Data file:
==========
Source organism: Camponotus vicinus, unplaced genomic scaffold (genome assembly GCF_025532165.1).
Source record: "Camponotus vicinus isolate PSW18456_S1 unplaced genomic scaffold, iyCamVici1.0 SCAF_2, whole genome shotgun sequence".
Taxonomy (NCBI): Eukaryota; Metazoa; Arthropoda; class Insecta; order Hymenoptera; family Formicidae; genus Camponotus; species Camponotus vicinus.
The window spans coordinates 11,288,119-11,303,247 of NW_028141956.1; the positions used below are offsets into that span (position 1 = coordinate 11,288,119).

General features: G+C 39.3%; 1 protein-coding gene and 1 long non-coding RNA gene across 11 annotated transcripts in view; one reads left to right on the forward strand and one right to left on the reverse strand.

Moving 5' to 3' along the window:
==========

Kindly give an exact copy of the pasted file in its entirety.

Source organism: Camponotus vicinus, unplaced genomic scaffold (genome assembly GCF_025532165.1).
Source record: "Camponotus vicinus isolate PSW18456_S1 unplaced genomic scaffold, iyCamVici1.0 SCAF_2, whole genome shotgun sequence".
Taxonomy (NCBI): Eukaryota; Metazoa; Arthropoda; class Insecta; order Hymenoptera; family Formicidae; genus Camponotus; species Camponotus vicinus.
The window spans coordinates 11,288,119-11,303,247 of NW_028141956.1; the positions used below are offsets into that span (position 1 = coordinate 11,288,119).

General features: G+C 39.3%; 1 protein-coding gene and 1 long non-coding RNA gene across 11 annotated transcripts in view; one reads left to right on the forward strand and one right to left on the reverse strand.

Moving 5' to 3' along the window: